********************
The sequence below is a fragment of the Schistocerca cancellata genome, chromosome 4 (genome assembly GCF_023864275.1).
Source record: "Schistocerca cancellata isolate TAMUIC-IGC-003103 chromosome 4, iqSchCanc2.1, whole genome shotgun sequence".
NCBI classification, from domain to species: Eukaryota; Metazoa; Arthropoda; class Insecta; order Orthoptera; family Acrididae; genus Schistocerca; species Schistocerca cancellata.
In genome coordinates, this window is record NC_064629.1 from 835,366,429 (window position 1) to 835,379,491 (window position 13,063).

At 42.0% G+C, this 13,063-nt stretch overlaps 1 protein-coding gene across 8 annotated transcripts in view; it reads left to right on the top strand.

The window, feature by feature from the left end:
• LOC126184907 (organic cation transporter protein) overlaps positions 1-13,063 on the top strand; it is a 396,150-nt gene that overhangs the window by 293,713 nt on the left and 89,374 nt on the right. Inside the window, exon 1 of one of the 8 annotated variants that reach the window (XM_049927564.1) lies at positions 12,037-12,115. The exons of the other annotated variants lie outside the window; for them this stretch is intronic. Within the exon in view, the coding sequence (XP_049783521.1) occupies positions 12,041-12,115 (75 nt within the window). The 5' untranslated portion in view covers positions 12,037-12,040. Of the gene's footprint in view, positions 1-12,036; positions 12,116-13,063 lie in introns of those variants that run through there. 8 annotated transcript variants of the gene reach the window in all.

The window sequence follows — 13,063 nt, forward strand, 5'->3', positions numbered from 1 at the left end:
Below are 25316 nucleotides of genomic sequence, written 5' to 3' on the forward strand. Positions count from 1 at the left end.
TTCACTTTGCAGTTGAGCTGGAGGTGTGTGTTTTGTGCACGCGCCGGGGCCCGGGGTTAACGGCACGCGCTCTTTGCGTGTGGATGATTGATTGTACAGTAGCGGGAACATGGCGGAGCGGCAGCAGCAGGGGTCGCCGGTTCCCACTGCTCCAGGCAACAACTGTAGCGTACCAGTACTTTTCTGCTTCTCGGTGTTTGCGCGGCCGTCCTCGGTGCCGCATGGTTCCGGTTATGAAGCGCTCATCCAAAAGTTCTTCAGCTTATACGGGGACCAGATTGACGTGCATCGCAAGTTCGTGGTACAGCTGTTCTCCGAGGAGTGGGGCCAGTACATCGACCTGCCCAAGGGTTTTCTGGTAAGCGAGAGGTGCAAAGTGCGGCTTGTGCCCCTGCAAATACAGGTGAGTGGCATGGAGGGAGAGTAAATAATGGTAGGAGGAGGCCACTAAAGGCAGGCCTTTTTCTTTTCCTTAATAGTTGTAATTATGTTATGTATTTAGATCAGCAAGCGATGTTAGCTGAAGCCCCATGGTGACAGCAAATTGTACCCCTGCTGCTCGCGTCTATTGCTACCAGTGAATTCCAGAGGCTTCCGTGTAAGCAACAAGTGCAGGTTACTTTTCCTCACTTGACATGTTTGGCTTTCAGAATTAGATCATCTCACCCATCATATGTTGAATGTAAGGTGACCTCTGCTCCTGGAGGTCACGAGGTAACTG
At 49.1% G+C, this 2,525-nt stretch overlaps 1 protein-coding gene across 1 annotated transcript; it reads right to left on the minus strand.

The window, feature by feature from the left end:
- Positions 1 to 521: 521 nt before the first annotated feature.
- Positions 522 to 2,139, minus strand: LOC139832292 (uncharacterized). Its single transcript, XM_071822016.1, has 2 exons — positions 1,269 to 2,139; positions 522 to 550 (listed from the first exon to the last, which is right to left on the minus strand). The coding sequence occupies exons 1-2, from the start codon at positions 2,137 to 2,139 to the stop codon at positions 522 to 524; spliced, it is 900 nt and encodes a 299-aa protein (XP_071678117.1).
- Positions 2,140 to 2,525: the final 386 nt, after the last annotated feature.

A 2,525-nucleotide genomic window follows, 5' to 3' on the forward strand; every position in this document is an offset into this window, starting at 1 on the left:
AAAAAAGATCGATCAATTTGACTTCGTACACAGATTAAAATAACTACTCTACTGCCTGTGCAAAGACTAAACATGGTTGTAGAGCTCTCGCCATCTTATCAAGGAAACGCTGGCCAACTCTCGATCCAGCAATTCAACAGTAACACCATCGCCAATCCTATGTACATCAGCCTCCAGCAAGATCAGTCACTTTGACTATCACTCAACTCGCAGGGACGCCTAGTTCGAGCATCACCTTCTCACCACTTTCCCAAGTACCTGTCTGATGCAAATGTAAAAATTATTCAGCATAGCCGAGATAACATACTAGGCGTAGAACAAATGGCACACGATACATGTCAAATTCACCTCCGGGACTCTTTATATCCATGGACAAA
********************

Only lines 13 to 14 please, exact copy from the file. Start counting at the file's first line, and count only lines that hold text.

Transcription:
- Positions 1 to 521: 521 nt before the first annotated feature.
- Positions 522 to 2,139, minus strand: LOC139832292 (uncharacterized). Its single transcript, XM_071822016.1, has 2 exons — positions 1,269 to 2,139; positions 522 to 550 (listed from the first exon to the last, which is right to left on the minus strand). The coding sequence occupies exons 1-2, from the start codon at positions 2,137 to 2,139 to the stop codon at positions 522 to 524; spliced, it is 900 nt and encodes a 299-aa protein (XP_071678117.1).